In the past few months, Twitter has unveiled a blizzard of new features for its microblogging network, from a revamped home page that allows newcomers to browse popular posts by topic to automatic recaps of top tweets for users who don't constantly check their feeds. It even introduced an app, Periscope, that allows people to post live video feeds to the network.
But as Costolo prepares to give investors a progress report on the company's efforts Tuesday, it is clear that the new new Twitter is still wrestling with the same old problem: how to help people like Edgar S. Cahn and his granddaughter, Danielle, make sense of the complicated service.
Edgar Cahn, an 80-year-old law professor at the University of the District of Columbia, joined Twitter on April 18 with help from Danielle Cahn, 22, who is studying writing at American University and created her own account only three months earlier. Although he loves the ability to connect with old friends and associates, Twitter conventions like retweeting, following and 140-character thought bubbles have so far eluded him.
"It's different from the kind of Ciceronian sentences that are my default mode," said Edgar Cahn, who was a speechwriter for Robert F. Kennedy and later pioneered a form of volunteerism called timebanking. Danielle Cahn sends screenshots of tweets to him on his iPhone and he texts her back messages to edit and tweet on his behalf.
Danielle Cahn is just one step ahead of her grandfather on the Twitter learning curve. "They set you up with X amount of people you can follow. You don't even know in the beginning why you should follow them," she said. "I don't feel like I navigate it at all."
Danielle Cahn follows the tweets of Kim Kardashian and a few comedians but generally prefers the hometown atmosphere of Facebook and the one-on-one nature of Snapchat, two services that are growing more quickly than Twitter while introducing their own enhancements to lure and retain users.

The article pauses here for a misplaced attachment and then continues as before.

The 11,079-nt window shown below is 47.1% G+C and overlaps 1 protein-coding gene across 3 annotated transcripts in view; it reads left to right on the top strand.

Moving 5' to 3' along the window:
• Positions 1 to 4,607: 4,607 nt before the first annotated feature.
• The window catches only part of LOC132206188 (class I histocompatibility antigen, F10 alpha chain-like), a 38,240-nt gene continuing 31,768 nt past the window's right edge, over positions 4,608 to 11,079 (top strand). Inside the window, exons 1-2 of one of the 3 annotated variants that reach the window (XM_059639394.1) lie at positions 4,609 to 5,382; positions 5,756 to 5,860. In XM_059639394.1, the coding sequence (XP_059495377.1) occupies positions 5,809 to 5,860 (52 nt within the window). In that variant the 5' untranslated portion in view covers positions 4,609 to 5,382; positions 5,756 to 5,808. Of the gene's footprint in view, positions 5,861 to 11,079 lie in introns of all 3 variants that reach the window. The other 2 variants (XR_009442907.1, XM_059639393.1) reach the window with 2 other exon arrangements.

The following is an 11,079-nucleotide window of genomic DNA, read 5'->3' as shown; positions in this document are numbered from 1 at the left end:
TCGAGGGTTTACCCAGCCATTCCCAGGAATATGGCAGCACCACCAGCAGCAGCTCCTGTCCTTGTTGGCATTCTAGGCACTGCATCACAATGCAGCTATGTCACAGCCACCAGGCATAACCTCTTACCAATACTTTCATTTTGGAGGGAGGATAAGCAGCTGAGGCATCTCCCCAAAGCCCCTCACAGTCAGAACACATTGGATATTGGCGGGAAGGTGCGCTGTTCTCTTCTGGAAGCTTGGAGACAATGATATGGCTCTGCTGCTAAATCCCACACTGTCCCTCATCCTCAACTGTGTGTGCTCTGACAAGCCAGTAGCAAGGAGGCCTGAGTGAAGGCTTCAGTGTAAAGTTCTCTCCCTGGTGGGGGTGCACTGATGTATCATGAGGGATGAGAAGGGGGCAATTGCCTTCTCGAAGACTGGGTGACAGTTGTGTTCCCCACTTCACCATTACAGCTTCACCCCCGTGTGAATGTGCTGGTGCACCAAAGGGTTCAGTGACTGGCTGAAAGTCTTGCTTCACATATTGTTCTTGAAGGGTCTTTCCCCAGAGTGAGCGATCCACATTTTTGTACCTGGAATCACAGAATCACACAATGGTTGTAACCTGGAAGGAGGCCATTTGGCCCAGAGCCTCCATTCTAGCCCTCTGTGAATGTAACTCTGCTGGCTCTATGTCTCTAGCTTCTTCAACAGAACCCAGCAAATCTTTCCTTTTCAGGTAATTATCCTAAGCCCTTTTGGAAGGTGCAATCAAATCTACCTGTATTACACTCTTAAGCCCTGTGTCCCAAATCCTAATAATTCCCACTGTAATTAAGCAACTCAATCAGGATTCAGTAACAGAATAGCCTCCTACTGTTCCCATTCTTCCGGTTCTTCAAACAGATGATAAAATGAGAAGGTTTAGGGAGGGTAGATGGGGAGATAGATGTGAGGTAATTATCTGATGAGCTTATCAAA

Alex Roetter, Twitter's head of engineering, says the company understands that it needs to do more to help people like the Cahns get value from the service, which is at its best when it is reflecting what its users are obsessing about at any given moment.
"Twitter knows there is an earthquake before anyone else reports there is an earthquake," said Roetter, who sat down for a joint interview last month at the company's San Francisco headquarters with Kevin Weil, Twitter's head of product. "What we're focused on is building a product that, with no investment up front, you can get the unique things that make Twitter Twitter."
Weil, who helped build Twitter's video advertising business, said that Google's YouTube is an example of the type of experience that Twitter wants to be able to provide to everyone. "YouTube has great content. Most of it's public," he said. "They don't need you to log in to provide value" - or for that matter, to show advertising.
Weil and Roetter, who say they are "joined at the hip all day long," have been charged with reinventing Twitter's user experience as part of the new management team that Costolo put in place last year after pushing out his chief operating officer and his top product, engineering and financial executives.